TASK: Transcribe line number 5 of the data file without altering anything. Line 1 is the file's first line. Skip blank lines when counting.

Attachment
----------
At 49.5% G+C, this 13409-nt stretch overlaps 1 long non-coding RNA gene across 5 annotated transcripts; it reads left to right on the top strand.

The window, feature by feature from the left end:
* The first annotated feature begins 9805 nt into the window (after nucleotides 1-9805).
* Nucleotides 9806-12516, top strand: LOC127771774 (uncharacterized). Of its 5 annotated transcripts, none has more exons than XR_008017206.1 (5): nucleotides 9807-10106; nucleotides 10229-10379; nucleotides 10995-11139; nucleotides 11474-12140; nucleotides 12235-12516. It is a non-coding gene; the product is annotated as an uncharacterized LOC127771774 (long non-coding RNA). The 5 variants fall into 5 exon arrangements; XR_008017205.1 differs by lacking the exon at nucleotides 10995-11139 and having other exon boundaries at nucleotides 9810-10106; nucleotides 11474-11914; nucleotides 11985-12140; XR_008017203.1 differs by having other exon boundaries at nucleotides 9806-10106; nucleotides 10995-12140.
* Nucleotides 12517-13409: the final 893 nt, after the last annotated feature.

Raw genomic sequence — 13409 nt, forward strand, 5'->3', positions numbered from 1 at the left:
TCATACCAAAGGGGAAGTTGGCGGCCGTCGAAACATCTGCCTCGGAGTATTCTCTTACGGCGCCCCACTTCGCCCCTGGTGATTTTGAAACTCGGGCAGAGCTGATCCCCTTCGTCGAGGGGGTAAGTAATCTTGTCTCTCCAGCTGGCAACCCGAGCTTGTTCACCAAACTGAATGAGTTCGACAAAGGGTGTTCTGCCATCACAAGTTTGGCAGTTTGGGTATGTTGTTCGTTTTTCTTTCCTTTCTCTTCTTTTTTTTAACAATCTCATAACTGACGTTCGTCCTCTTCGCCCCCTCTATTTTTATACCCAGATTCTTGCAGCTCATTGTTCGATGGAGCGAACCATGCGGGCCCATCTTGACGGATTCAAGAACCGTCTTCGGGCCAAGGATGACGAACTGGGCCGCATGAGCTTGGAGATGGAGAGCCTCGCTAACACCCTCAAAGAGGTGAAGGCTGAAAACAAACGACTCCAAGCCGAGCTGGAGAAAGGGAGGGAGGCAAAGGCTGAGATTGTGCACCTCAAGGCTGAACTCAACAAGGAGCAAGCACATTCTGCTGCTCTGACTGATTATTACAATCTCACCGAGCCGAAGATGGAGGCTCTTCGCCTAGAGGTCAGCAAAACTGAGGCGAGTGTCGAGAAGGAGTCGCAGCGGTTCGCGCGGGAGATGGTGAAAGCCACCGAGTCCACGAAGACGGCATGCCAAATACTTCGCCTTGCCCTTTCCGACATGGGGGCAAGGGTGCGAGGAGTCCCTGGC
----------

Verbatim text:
* Nucleotides 12517-13409: the final 893 nt, after the last annotated feature.